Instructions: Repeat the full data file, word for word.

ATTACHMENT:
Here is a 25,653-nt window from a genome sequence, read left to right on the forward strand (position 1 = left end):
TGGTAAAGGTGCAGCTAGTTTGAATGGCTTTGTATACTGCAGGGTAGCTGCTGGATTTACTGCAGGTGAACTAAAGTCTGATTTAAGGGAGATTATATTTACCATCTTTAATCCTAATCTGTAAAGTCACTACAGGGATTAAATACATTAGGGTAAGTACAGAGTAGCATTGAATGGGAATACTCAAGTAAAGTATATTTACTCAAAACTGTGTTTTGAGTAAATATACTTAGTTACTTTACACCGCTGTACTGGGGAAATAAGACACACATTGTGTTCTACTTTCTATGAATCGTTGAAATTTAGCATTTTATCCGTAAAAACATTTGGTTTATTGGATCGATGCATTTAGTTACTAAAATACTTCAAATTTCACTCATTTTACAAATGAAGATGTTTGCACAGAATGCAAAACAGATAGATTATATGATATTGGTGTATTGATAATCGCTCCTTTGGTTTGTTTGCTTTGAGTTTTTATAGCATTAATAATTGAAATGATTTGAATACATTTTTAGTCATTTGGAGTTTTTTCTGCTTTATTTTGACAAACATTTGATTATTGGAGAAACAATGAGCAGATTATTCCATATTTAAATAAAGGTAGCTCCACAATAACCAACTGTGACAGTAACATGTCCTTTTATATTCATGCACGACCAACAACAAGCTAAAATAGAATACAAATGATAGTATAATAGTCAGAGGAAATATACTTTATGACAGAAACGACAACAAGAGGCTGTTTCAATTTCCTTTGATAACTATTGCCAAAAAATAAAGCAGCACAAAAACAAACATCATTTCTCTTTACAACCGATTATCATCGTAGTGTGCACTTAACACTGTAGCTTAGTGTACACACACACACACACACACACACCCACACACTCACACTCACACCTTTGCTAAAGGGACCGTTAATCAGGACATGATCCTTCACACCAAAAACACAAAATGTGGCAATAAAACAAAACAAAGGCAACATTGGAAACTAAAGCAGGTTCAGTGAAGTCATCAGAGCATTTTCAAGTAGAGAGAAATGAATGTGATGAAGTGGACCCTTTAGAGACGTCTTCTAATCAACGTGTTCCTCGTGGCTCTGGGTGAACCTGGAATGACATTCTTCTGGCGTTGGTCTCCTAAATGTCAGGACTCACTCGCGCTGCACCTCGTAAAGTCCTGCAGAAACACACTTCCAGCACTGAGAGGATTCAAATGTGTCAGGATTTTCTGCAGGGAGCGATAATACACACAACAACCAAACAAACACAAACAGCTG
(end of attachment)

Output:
Here is a 25,653-nt window from a genome sequence, read left to right on the forward strand (position 1 = left end):
TGGTAAAGGTGCAGCTAGTTTGAATGGCTTTGTATACTGCAGGGTAGCTGCTGGATTTACTGCAGGTGAACTAAAGTCTGATTTAAGGGAGATTATATTTACCATCTTTAATCCTAATCTGTAAAGTCACTACAGGGATTAAATACATTAGGGTAAGTACAGAGTAGCATTGAATGGGAATACTCAAGTAAAGTATATTTACTCAAAACTGTGTTTTGAGTAAATATACTTAGTTACTTTACACCGCTGTACTGGGGAAATAAGACACACATTGTGTTCTACTTTCTATGAATCGTTGAAATTTAGCATTTTATCCGTAAAAACATTTGGTTTATTGGATCGATGCATTTAGTTACTAAAATACTTCAAATTTCACTCATTTTACAAATGAAGATGTTTGCACAGAATGCAAAACAGATAGATTATATGATATTGGTGTATTGATAATCGCTCCTTTGGTTTGTTTGCTTTGAGTTTTTATAGCATTAATAATTGAAATGATTTGAATACATTTTTAGTCATTTGGAGTTTTTTCTGCTTTATTTTGACAAACATTTGATTATTGGAGAAACAATGAGCAGATTATTCCATATTTAAATAAAGGTAGCTCCACAATAACCAACTGTGACAGTAACATGTCCTTTTATATTCATGCACGACCAACAACAAGCTAAAATAGAATACAAATGATAGTATAATAGTCAGAGGAAATATACTTTATGACAGAAACGACAACAAGAGGCTGTTTCAATTTCCTTTGATAACTATTGCCAAAAAATAAAGCAGCACAAAAACAAACATCATTTCTCTTTACAACCGATTATCATCGTAGTGTGCACTTAACACTGTAGCTTAGTGTACACACACACACACACACACACACCCACACACTCACACTCACACCTTTGCTAAAGGGACCGTTAATCAGGACATGATCCTTCACACCAAAAACACAAAATGTGGCAATAAAACAAAACAAAGGCAACATTGGAAACTAAAGCAGGTTCAGTGAAGTCATCAGAGCATTTTCAAGTAGAGAGAAATGAATGTGATGAAGTGGACCCTTTAGAGACGTCTTCTAATCAACGTGTTCCTCGTGGCTCTGGGTGAACCTGGAATGACATTCTTCTGGCGTTGGTCTCCTAAATGTCAGGACTCACTCGCGCTGCACCTCGTAAAGTCCTGCAGAAACACACTTCCAGCACTGAGAGGATTCAAATGTGTCAGGATTTTCTGCAGGGAGCGATAATACACACAACAACCAAACAAACACAAACAGCTG